❮ zur Übersicht

Scripting OpenCms

  • Autor: Florian Hopf
  • Datum: 10.01.2011

OpenCms ships with a shell script for accessing the virtual file system from the command line. This is useful for a lot of administrative tasks like importing modules or exporting content. You can supply scripts that issue commands or use the shell interactively. As the syntax for the scripts is quite limited some tasks can’t be achieved that easily. This blogpost describes a way to circumvent these problems by generating the script files.

I will present a simple extension of this mechanism that makes it possible to access the VFS using the groovy scripting language that also runs on the Java Virtual Machine. It can be useful to import users or content from different systems, create content for test runs or any other task you can think of.

The original script file for accessing the cms shell is located in WEB-INF/cmsshell.sh (See here on how to make it work on Ubuntu systems). The following file is a modification of the original file that doesn’t call the underlying Java class but another groovy script and should be placed next to the original:

#!/bin/sh
# Script for evaluating groovy scripts with access to opencms.
#
# Please make sure that "servlet-api.jar" and "jsp-api.jar" are found.
#

# get path to opencms base directory
OPENCMS_BASE=`pwd`

# get path to tomcat home
if [ -z "$TOMCAT_HOME" ]; then
        [ -n "$CATALINA_HOME" ] && TOMCAT_HOME="$CATALINA_HOME"
        [ -z "$TOMCAT_HOME" ] && TOMCAT_HOME="$OPENCMS_BASE"/../../..
fi

TOMCAT_CLASSPATH=""
# Support for tomcat 5
for JAR in ${TOMCAT_HOME}/common/lib/*.jar; do
   TOMCAT_CLASSPATH="${TOMCAT_CLASSPATH}:${JAR}"
done
for JAR in ${TOMCAT_HOME}/shared/lib/*.jar; do
   TOMCAT_CLASSPATH="${TOMCAT_CLASSPATH}:${JAR}"
done
# Support for tomcat 6
for JAR in ${TOMCAT_HOME}/lib/*.jar; do
   TOMCAT_CLASSPATH="${TOMCAT_CLASSPATH}:${JAR}"
done

OPENCMS_CLASSPATH=""
for JAR in ${OPENCMS_BASE}/lib/*.jar; do
   OPENCMS_CLASSPATH="${OPENCMS_CLASSPATH}:${JAR}"
done

groovy -classpath "${OPENCMS_CLASSPATH}:${TOMCAT_CLASSPATH}:classes" evalscripts.groovy -base="${OPENCMS_BASE}" "$@"

As you can see, a groovy script named “evalscripts.groovy” is called and all options are passed to it. The script:

import org.opencms.main.CmsShell;
import org.opencms.file.CmsObject;

base = args[0].substring(CmsShell.SHELL_PARAM_BASE.length());

shell = new CmsShell(base, null, null, ">", null) {
    CmsObject getCmsObject() {
        return m_cms;
    }
}

user = "Admin";
pass = "admin";

cms = shell.getCmsObject();
cms.loginUser(user, pass);

binding1 = new Binding();
binding1.setProperty('cmsObject' , cms);
groovyShell = new GroovyShell(binding1);

for (int i = 1; i < args.length; i++) {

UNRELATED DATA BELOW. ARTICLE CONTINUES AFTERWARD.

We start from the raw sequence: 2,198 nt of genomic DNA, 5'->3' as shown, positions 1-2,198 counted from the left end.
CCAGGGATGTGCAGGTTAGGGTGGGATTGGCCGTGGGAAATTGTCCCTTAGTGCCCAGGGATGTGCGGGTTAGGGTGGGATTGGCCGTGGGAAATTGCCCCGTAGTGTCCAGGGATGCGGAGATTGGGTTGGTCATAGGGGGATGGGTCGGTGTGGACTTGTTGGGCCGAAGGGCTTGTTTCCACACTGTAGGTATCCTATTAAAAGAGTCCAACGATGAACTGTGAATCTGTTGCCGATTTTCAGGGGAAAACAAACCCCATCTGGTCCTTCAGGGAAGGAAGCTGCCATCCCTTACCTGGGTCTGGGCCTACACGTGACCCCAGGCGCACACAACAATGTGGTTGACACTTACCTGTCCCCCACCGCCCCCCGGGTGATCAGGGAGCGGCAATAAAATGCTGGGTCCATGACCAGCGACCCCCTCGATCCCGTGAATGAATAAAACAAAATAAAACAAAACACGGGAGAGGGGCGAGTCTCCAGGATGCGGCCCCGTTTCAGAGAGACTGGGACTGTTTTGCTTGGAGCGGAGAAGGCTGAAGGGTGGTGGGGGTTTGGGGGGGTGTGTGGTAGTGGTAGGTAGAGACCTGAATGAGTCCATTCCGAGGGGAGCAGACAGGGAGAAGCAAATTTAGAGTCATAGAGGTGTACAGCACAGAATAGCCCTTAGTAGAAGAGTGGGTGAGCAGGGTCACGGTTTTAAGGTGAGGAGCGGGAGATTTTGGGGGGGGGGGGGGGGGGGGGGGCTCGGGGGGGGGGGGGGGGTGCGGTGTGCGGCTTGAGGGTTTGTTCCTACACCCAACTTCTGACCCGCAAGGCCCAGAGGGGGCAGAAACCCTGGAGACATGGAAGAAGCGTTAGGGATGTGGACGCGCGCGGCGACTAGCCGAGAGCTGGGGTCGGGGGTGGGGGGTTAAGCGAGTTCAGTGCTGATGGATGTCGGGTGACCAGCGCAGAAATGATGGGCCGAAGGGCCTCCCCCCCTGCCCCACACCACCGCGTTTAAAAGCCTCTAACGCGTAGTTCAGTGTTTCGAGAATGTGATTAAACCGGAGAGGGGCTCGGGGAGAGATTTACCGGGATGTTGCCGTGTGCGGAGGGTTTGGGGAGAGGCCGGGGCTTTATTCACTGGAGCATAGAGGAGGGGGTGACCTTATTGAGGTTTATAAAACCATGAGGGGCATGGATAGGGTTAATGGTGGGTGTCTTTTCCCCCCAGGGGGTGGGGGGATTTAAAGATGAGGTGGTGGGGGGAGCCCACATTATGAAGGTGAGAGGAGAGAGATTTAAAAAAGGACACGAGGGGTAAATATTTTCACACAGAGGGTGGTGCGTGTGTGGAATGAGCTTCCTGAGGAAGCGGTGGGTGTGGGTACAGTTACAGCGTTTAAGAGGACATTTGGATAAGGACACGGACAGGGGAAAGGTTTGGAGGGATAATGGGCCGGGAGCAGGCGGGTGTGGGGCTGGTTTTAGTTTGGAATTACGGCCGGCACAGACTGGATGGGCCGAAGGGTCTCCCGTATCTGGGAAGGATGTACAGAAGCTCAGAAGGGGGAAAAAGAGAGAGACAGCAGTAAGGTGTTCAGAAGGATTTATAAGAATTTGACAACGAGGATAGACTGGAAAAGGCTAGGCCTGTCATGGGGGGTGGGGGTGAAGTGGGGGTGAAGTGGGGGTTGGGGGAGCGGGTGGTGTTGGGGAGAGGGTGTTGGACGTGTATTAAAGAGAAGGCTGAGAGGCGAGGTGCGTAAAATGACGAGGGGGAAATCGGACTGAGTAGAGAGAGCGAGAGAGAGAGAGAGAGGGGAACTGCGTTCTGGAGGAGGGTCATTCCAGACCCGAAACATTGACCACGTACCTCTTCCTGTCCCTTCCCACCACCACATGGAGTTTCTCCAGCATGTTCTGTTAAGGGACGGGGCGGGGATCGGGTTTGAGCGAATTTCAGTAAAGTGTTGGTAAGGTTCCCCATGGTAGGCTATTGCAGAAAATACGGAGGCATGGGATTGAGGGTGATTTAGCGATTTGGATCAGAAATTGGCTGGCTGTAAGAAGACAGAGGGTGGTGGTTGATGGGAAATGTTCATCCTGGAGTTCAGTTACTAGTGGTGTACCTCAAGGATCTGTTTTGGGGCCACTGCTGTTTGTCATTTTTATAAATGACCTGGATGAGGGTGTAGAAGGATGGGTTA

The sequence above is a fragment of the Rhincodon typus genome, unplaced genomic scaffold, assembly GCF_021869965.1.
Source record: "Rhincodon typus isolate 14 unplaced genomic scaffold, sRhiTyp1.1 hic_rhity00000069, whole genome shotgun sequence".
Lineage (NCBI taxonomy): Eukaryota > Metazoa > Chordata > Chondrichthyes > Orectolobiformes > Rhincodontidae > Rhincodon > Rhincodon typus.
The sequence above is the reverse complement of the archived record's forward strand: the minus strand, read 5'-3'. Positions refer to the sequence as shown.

groovyShell.evaluate(new File(args[i]))
}

shell.exit();

We start by creating an instance of the CmsShell class and make the underlying CmsObject accessible. We login using the Admin user and bind the instance so we can use it in the scripts that are doing the real work. This is where you come into play: You can write any groovy script that uses this CmsObject and do whatever you want. Some ideas? Why not create some users:

10.times {
  cmsObject.createUser("User$it", "Pass$it", "", new HashMap());
}

Or list all users:

cmsObject.getUsers().each {
        println it.name
}

How do you use it? You pass the path to the scripts that contain your logic to the shell script and it will execute them automatically. Suppose the shell script is named groovyshell.sh and the groovy files are named createUsers.groovy and listUsers.groovy. Execute them like this: ./groovyshell.sh createUsers.groovy listUsers.groovy You will see the familiar OpenCms startup sequence followed by the output of the second script:

...
Welcome to the OpenCms shell!


This is OpenCms 7.5.x.

Copyright (c) 2010 Alkacon Software GmbH
OpenCms comes with ABSOLUTELY NO WARRANTY
This is free software, and you are welcome to
redistribute it under certain conditions.    
Please see the GNU Lesser General Public Licence for
further details.                                    


help              Shows this text.
help *            Shows the signatures of all available methods.
help {string}     Shows the signatures of all methods containing this string.
exit or quit      Leaves this OpenCms Shell.                                 

Admin
Export
Guest
User0
User1
User2
User3
User4
User5
User6
User7
User8
User9

Goodbye!
...

I think this will be useful for us in the future, maybe also for you?

Tags: groovy opencms